I repair and restore antique pieces. If necessary, I sand off the old finish rather than stripping. I like using my orbital sander, but have trouble with chatter marks. Any suggestions? – Debbie
Tim Inman: By “chatter marks” I’m going to assume you mean what I usually call “swirlies”: little machine made marks left by sandpaper/abrasive scratches. Every tool leaves its own mark. A random orbital sander is less prone to leaving the very easily seen “swirlie” marks on wood; an ordinary orbital is more likely to leave them. Straight-line or “in-line” sanders also leave marks, but they are linear rather than circular. So what to do? My best advice, which I recommend in my book, is this: Do the sanding with your favorite machine. Work your way down through the necessary grits from coarser to finer. When you have finished the job with your power tool, then use this trick: Whatever grit you stopped with on your sander, for example 220, go backwards one grit. In this case, that would be 180 in my shop. Now, re-sand by hand. Go with the grain, and do a nice job, but don’t work yourself into a frenzy. Pay more attention to flat surfaces that are the most likely to show swirlie flaws. Now you have “hand sanding'” marks on your furniture. I find that this technique virtually eliminates the machine-made scratches. Your manmade ones are not very visible in the finished job.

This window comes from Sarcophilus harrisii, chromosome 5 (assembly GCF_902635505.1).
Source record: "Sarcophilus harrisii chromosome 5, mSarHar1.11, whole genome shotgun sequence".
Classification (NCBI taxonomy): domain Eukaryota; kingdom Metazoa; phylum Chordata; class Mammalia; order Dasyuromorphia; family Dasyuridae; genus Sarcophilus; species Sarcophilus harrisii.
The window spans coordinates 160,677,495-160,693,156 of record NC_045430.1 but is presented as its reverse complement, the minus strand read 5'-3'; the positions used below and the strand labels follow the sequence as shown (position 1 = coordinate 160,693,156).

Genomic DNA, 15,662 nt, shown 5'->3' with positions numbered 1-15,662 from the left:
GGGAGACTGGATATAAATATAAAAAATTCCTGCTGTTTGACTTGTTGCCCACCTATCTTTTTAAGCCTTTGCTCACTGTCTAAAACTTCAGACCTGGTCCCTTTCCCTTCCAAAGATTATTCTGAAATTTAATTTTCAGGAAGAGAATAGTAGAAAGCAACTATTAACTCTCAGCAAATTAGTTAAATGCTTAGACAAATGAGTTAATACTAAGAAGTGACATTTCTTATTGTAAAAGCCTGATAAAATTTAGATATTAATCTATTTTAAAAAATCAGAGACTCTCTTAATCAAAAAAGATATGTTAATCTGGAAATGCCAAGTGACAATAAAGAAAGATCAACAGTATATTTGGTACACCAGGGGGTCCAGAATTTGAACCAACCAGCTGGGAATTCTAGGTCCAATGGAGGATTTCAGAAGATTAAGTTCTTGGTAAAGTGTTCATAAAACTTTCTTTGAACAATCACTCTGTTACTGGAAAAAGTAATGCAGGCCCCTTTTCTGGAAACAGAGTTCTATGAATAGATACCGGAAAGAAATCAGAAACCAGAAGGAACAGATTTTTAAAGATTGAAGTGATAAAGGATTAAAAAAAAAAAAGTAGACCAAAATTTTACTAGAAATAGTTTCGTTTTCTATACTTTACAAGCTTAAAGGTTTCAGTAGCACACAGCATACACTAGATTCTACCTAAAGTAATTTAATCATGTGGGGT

Now, about sanding the finish off antique pieces: don’t. Sanding not only removes the finish, it also removes the wood surface that has the patina so cherished in an antique. It also cuts off sharp molding edges and surface elements that are so strongly deserving of preservation. Usually, an appropriate chemical cleaning is much less destructive of the surface — when finish removal is absolutely needed.
Chris Marshall: After final sanding by hand, I will also flood on some mineral spirits or denatured alcohol — it makes those remaining sanding scratches much easier to see, and neither solvent will raise the grain like water. Sometimes it really helps! One other word of advice: easy does it on the hand pressure on your sander. Bearing down on the machine may seem like a logical way to speed up the process, but it doesn’t. It slows the tool down and leads to even more swirl marks. Use a light hand and let the sander’s weight do the work.